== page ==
Leaders discuss tuition guarantee program
Published 12:00 am Saturday, March 27, 2010
NATCHEZ — Local leaders are looking to test the waters of a program that would break the tuition barrier for students entering college.
Natchez-Adams County Economic Development Authority Board Chairman Woody Allen said the tuition guarantee program aims to pay the tuition of high school graduates entering community college who fall through the cracks.
The program would seek to help students who do not get scholarships for academics or athletics. The program also aids students whose parents make too much money for them to receive a Federal Pell Grant.
“It is a good program from the standpoint that you continue to educate the future workforce and the community,” Allen said. “This offers graduates an opportunity to at least go to a two-year school and after that, hopefully they will go on to a four-year.”
Itawamba Community College President David C. Cole said the tuition guarantee program works as a last resort, and the costs have turned out to be lower than anticipated.
“The cost is negligible,” Cole said. “We still offer students the same opportunity for scholarships, and as a result of the poor economy, many qualify for the Pell Grant.”
Copiah-Lincoln Community College President Ronnie Nettles said many students do get Pell Grants or other financial aid at Co-Lin, and said the current number of students that would qualify for the program right now is 144. The cost would be approximately $123,000 per semester, he said.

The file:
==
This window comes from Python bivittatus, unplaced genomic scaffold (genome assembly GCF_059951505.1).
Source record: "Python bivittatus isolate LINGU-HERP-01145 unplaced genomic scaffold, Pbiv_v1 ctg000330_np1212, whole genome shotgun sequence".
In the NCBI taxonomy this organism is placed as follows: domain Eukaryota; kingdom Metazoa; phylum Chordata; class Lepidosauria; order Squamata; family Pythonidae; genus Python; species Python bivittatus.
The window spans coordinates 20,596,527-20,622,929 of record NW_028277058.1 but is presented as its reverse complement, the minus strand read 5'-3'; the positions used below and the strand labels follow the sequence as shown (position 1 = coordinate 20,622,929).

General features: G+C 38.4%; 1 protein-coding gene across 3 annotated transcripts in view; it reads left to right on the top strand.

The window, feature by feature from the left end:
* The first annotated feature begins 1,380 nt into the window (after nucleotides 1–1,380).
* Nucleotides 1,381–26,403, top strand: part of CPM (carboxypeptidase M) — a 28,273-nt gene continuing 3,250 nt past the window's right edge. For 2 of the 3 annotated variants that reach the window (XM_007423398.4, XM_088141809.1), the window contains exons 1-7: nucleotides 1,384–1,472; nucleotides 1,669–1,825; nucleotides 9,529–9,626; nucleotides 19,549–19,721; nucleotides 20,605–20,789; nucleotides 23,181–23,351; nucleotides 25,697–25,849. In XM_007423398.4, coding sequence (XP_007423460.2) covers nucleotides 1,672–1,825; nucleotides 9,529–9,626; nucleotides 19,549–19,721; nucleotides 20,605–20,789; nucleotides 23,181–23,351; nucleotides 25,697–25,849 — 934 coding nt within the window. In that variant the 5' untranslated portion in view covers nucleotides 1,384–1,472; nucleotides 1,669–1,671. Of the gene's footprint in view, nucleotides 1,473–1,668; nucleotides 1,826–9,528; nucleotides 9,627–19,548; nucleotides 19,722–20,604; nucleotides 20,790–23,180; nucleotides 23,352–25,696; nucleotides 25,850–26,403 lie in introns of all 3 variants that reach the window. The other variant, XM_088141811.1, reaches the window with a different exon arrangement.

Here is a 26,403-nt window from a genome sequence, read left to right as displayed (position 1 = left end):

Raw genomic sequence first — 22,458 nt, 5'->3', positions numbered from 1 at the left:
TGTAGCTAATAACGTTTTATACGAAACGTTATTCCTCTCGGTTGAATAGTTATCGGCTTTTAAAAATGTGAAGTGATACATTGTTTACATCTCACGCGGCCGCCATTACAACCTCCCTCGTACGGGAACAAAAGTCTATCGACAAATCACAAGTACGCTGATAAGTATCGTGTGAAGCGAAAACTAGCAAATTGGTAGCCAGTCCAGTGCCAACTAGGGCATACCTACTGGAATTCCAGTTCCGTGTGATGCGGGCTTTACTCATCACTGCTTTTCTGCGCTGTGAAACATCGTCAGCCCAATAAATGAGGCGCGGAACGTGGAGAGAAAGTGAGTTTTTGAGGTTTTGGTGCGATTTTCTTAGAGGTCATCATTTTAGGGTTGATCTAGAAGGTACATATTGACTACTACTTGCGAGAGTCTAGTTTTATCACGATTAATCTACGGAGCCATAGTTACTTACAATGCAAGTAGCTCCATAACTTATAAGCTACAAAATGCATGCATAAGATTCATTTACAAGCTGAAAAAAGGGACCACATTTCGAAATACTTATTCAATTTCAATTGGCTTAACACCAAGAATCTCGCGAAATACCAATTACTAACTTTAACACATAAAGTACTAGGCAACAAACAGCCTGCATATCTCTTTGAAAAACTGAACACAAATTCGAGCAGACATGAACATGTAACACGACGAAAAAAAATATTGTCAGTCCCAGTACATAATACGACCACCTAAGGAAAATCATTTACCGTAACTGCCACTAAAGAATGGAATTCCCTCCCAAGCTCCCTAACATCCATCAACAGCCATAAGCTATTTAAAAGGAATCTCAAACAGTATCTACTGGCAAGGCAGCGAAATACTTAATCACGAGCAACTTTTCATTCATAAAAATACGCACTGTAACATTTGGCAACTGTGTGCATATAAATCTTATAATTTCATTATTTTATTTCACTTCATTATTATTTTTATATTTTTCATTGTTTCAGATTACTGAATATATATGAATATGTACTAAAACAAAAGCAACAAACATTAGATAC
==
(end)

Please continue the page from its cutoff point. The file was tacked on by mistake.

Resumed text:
Cole said the cost is negligible partly because of what it is doing for the community in northeast Mississippi.
“It is gradually raising the bar and expectations, which in time will change our culture,” Cole said. “High school students know if they graduate, one way or another, they will have their tuition covered.”
Itawamba, Lee and the other participating counties are hoping that in time, more students will stay in school longer, and the median income will rise.
Allen said he also looked at the program as a business recruitment tool.
“The employer would know that the area’s workforce would at least have a two-year education,” he said. “The employer also knows they are more likely to attract a workforce, since the employees know their children will at least get that education at no expense to them.”
Little programs such as this are part the reason other communities get business or industrial development over Adams County, Allen said.
The U.S. 45 corridor in Tupelo is starting to line up with modern-manufacturing business, and Toyota recently committed, Cole said.
Adams County District 1 Supervisor Mike Lazarus said the good thing about Co-Lin Natchez is that it has the technical classes as well.
“If nothing else, these students could learn a career out there,” Lazarus said. “There are so many programs out there that could better prepare them for the workforce.”
Lazarus said he knows the supervisors do not have the estimated funds to foot the bill themselves, but he thinks it would be a good thing to try in the near future, with support from local businesses.
“In the future we might need to send something out to test the water,” he said. “A lot of these businesses will benefit too, because the community college will create future employees.
“Maybe they will provide funding for students to get into a program pertaining to their field.”
Lazarus said his hope is that Adams County won’t be one of the last counties to enact this program. Approximately 20 counties have a tuition guarantee program.